You may realize that “something” needs to change with your marketing, but you’re not sure what it is or even where to start?
There are infinite options for evaluating your marketing, but perhaps the simplest and easiest to relate to is by looking at your business as a whole and the touches you have with customers and prospects. Let’s start from the top:
How are people finding me?
Do the majority of your leads come from your website? Referrals? Phone books? TV ads? Walk-in location? This is easiest to track with digital, but if you’re not tracking already, start asking your current customers how they first found out about you to give you a general idea. (DISCLAIMER: THE HUMAN MEMORY IS AN UNRELIABLE SOURCE.)
How are people looking for me?
Chronologically, this falls before how people are finding you, but we intentionally placed it here to get you thinking about the contrast – and possible massive gap – between how prospects look for you and how they find you. Put yourself in the shoes of your prospect. Where would you look first? If the first place your prospects look isn’t where people are finding you the most (from question 1), there’s a disconnect, and you’re missing out on leads.
What are people learning about me?
When prospects do find you, what are they learning? Are they looking at an outdated website and getting the impression that your entire business is outdated or wondering if you’re even still around? What are referral sources saying about you? How much control do you have over what people are learning?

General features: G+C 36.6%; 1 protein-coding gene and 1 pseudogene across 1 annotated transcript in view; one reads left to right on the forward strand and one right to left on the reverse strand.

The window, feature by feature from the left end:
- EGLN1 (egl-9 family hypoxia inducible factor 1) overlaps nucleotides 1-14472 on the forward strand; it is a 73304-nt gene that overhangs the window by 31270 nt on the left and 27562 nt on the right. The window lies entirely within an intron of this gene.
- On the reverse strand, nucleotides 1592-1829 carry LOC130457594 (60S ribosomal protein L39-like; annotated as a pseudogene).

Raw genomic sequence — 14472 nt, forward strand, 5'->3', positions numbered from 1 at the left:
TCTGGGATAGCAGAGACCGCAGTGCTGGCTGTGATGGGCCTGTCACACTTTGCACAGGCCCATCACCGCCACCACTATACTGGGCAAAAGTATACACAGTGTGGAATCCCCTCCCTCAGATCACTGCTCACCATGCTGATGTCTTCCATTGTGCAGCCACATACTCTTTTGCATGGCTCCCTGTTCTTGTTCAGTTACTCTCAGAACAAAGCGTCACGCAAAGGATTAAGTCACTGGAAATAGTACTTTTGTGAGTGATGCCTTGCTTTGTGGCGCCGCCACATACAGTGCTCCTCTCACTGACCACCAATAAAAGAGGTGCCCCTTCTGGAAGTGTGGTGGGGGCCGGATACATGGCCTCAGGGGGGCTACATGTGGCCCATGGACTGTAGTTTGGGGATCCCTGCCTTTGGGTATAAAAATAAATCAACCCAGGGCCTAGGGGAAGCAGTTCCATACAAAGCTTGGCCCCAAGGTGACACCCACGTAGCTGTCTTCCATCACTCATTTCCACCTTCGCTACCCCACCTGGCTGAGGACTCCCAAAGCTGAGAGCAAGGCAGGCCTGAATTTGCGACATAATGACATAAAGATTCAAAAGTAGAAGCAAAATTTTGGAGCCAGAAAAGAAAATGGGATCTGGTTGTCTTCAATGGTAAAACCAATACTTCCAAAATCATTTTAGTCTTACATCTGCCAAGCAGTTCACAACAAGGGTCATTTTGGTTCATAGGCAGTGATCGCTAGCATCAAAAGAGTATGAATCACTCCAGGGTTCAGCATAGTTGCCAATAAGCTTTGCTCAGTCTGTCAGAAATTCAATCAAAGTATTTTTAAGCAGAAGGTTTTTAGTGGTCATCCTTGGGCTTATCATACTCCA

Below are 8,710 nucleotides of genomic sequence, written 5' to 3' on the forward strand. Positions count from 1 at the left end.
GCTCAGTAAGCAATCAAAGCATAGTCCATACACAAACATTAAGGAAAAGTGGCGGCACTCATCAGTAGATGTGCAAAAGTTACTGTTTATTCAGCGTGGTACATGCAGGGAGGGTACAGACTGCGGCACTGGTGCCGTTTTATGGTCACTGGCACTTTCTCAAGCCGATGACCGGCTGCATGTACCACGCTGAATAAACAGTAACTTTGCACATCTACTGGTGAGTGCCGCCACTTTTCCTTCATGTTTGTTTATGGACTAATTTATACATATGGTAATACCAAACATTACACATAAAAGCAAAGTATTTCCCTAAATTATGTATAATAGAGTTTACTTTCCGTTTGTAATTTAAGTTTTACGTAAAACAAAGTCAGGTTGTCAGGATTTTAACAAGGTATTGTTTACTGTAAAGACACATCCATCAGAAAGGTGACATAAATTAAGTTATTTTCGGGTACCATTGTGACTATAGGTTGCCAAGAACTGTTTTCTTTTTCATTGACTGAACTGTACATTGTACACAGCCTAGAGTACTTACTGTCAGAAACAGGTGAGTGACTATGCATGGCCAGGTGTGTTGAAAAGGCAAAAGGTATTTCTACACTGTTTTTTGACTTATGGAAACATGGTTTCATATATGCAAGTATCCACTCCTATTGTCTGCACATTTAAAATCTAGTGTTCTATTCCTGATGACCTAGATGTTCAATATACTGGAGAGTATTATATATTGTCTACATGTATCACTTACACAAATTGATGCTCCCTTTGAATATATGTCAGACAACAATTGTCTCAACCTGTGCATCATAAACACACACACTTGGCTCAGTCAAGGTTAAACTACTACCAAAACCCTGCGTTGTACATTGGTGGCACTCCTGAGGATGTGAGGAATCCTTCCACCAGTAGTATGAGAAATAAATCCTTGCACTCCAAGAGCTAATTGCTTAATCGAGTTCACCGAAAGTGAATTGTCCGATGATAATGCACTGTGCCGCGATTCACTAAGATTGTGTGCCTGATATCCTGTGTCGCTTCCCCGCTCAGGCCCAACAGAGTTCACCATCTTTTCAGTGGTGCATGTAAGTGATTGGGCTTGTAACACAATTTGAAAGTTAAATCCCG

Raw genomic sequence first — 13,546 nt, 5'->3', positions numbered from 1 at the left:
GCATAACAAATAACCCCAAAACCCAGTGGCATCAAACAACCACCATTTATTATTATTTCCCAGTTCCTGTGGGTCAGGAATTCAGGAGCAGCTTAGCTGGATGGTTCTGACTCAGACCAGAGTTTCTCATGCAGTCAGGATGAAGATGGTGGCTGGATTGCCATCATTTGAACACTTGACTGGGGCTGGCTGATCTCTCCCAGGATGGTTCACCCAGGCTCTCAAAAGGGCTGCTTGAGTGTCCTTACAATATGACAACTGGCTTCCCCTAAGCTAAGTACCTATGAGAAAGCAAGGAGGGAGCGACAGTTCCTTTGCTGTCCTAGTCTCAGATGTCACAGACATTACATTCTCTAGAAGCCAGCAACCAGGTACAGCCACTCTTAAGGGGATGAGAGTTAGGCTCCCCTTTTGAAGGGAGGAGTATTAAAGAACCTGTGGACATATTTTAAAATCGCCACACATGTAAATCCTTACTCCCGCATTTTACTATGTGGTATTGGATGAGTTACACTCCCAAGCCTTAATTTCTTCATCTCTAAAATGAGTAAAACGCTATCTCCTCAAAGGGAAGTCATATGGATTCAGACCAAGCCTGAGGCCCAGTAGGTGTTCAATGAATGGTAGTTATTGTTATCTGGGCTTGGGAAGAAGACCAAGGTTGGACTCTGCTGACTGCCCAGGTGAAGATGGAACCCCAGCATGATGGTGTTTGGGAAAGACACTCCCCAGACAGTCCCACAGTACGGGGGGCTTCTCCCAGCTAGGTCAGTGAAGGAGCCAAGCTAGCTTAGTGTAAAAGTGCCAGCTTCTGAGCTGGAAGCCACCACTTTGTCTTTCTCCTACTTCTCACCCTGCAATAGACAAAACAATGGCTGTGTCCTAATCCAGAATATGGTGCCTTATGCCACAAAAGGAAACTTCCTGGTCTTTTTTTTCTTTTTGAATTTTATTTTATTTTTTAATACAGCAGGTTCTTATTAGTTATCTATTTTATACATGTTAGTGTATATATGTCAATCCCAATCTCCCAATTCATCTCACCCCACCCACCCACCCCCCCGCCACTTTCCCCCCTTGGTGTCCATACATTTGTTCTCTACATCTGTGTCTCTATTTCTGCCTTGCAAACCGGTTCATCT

What's my funnel?
Do I have a set process that takes place after a person finds me, or am I giving a dead-end and relying on them to take some kind of action? What are the steps in my process, and are each of those steps well-timed and relevant? Am I effectively moving a prospect toward becoming a customer? Am I educating them to make the sales process easier? Am I qualifying them to make sure they need and want my help? How and when does the sales team get involved with this process?
There’s much more to cover, and we’ll visit more of this process in Part Two, but it’s best to move one question at a time – write (type) out your response – and evaluate after each. You may be golden with solid solutions to each step so far, or you may already be realizing that there’s a lot of work to be done.